Searching over 5,500,000 cases.


searching
Buy This Entire Record For $7.95

Download the entire decision to receive the complete text, official citation,
docket number, dissents and concurrences, and footnotes for this case.

Learn more about what you receive with purchase of this case.

Morant v. United States

United States District Court, E.D. Wisconsin

March 29, 2017

EDDIE D. MORANT, Petitioner,
v.
UNITED STATES OF AMERICA, Respondent.

          ORDER DENYING PETITIONER'S MOTION TO VACATE, SET ASIDE, OR CORRECT SENTENCE (DOC. 1), DISMISSING CASE, AND DENYING CERTIFICATE OF APPEALABILITY

          C. N. CLEVERT, JR. U.S. DISTRICT JUDGE.

         Eddie Morant has filed a motion under 28 U.S.C. § 2255 asserting that his conviction and sentence in this court were imposed in violation of the Constitution. Morant was convicted of seven counts of firearms violations and bank robbery and was sentenced to thirty-two years of imprisonment. Morant raises one ground: that his 18 U.S.C. § 924(c) offense (for which he received eighty-four months of consecutive imprisonment) is invalid under Johnson v. United States, 135 S.Ct. 2551 (2015).

         The court ordered the government to respond to Morant's motion, which it did on February 21, 2017. In the response, the government argues that notwithstanding Johnson, armed bank robbery remains a crime of violence under the elements clause of 18 U.S.C. § 924(c)(3)(A). On February 23, the court gave Morant a deadline of March 27 by which to file a reply, if any. Morant did not file any reply by that date; and appears to concede the response's merits.

         In 2003, a jury found Morant guilty of seven counts of armed bank robbery, in violation of 18 U.S.C. § 2113(a) and (d) (counts four through ten); one count of brandishing a firearm in furtherance of a crime of violence, in violation of 18 U.S.C. § 924(c)(1)(A)(ii) (count twelve); and one count of felon in possession of a firearm, in violation of 18 U.S.C. § 922(g)(1) (count thirteen). Morant seeks to vacate his conviction on count twelve, asserting that after Johnson there are no qualifying crimes of violence to support the § 924(c) conviction.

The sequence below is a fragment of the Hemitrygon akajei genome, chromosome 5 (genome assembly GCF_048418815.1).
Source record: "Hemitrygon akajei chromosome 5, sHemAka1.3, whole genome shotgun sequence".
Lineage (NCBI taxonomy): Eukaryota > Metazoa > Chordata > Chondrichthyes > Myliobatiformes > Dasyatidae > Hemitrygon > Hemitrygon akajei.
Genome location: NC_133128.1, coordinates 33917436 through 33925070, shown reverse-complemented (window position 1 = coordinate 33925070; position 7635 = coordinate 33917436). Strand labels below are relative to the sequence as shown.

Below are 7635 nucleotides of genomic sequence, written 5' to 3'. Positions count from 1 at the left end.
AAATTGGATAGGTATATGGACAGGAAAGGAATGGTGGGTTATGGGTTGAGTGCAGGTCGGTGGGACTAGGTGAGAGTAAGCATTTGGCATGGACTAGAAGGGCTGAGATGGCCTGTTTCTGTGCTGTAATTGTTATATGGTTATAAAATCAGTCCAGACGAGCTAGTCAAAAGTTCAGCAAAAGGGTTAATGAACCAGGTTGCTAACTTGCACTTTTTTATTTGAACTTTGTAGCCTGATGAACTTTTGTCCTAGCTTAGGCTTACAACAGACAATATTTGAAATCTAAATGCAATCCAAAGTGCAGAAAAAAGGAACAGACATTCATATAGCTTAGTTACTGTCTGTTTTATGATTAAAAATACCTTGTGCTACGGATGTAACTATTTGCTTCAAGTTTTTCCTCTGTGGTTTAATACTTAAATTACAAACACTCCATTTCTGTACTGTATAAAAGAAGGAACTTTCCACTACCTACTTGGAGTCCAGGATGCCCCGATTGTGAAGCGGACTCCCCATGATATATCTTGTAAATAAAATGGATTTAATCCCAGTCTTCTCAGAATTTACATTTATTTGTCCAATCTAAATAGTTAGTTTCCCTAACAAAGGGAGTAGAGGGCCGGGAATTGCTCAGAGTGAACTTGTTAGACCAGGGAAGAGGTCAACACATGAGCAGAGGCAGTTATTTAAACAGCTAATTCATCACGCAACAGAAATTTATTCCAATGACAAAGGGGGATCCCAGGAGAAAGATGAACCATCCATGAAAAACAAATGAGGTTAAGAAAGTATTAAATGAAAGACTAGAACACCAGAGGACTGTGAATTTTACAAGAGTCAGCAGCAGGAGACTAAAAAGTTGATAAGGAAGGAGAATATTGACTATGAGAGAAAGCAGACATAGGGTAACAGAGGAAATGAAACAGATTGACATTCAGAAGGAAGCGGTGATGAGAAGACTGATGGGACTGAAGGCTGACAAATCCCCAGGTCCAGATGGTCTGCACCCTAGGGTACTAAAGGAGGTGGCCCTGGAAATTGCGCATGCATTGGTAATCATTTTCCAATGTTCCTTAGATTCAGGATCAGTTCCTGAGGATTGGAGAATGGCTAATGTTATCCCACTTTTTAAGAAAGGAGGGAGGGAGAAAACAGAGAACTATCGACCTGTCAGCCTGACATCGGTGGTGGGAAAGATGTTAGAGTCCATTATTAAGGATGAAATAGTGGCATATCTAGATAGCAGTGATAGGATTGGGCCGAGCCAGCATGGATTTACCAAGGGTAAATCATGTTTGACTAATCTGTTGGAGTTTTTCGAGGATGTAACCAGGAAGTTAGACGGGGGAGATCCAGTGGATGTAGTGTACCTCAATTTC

Johnson struck down the “residual clause” of the Armed Career Criminal Act, 28 U.S.C. § 924(e) (ACCA), as void for vagueness. The ACCA provides that a person convicted of certain firearm possession crimes and who has three previous convictions “for a violent felony or a serious drug offense, or both” be sentenced to not less than fifteen years. For purposes of subsection 924(e), “violent felony” means any crime punishable by imprisonment for more than one year that

(I) has as an element the use, attempted use, or threatened use of physical force against the person of another, or
(ii) is burglary, arson, or extortion, involves use of explosives, or otherwise involves conduct that presents a serious potential risk of physical injury to another.

§ 924(e)(2)(B) (emphasis added). The portion in italics is called the “residual clause.”

         Morant was convicted under § 924(c)(1)(A), which provides enhanced penalties for a defendant who “during and in relation to any crime of violence or drug trafficking crime . . .

         uses or carries a firearm, or who, in furtherance of ony such crime, possesses a firearm.” For purposes of § 924(c), “crime of violence” means a felony that

(A) has as an element the use, attempted use, or threatened use of physical force against the person or property of another, or
(B) that by its nature, involves a substantial risk that physical force against the person or property of another may be used in the course of committing the offense.

         § 924(c)(3).

         Morant's motion is likely based on the similarity between § 924(c)'s “crime of violence” and Johnson's “violent felony” from § 924(e). However, notwithstanding any similar language between the statutes, Johnson did not affect the first clause of § 924(e), known as the “elements clause.” See United States v. Armour, 840 F.3d 904, 907-08 (7th Cir. 2016). In Armour, the Seventh Circuit found that, even after Johnson, armed bank robbery qualifies as a crime of violence under the elements clause of ยง 924(c)(3). 840 F.3d at ...


Buy This Entire Record For $7.95

Download the entire decision to receive the complete text, official citation,
docket number, dissents and concurrences, and footnotes for this case.

Learn more about what you receive with purchase of this case.